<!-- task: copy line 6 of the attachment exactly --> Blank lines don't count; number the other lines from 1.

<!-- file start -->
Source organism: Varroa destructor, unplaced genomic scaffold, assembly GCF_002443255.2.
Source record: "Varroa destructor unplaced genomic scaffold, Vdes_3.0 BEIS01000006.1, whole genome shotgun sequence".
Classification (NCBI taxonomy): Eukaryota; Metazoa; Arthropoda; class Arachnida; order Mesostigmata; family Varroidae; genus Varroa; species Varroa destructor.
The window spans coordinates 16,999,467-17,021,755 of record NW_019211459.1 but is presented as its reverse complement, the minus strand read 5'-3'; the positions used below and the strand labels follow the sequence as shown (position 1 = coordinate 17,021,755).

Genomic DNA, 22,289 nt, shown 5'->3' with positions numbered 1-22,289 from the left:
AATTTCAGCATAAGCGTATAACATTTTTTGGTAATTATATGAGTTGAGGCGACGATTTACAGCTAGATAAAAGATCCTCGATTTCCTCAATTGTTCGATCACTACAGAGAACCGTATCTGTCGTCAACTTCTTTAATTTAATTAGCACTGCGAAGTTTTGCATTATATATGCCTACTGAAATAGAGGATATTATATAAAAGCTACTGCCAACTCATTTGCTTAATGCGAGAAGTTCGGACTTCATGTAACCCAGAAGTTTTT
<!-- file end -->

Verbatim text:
AATTTCAGCATAAGCGTATAACATTTTTTGGTAATTATATGAGTTGAGGCGACGATTTACAGCTAGATAAAAGATCCTCGATTTCCTCAATTGTTCGATCACTACAGAGAACCGTATCTGTCGTCAACTTCTTTAATTTAATTAGCACTGCGAAGTTTTGCATTATATATGCCTACTGAAATAGAGGATATTATATAAAAGCTACTGCCAACTCATTTGCTTAATGCGAGAAGTTCGGACTTCATGTAACCCAGAAGTTTTT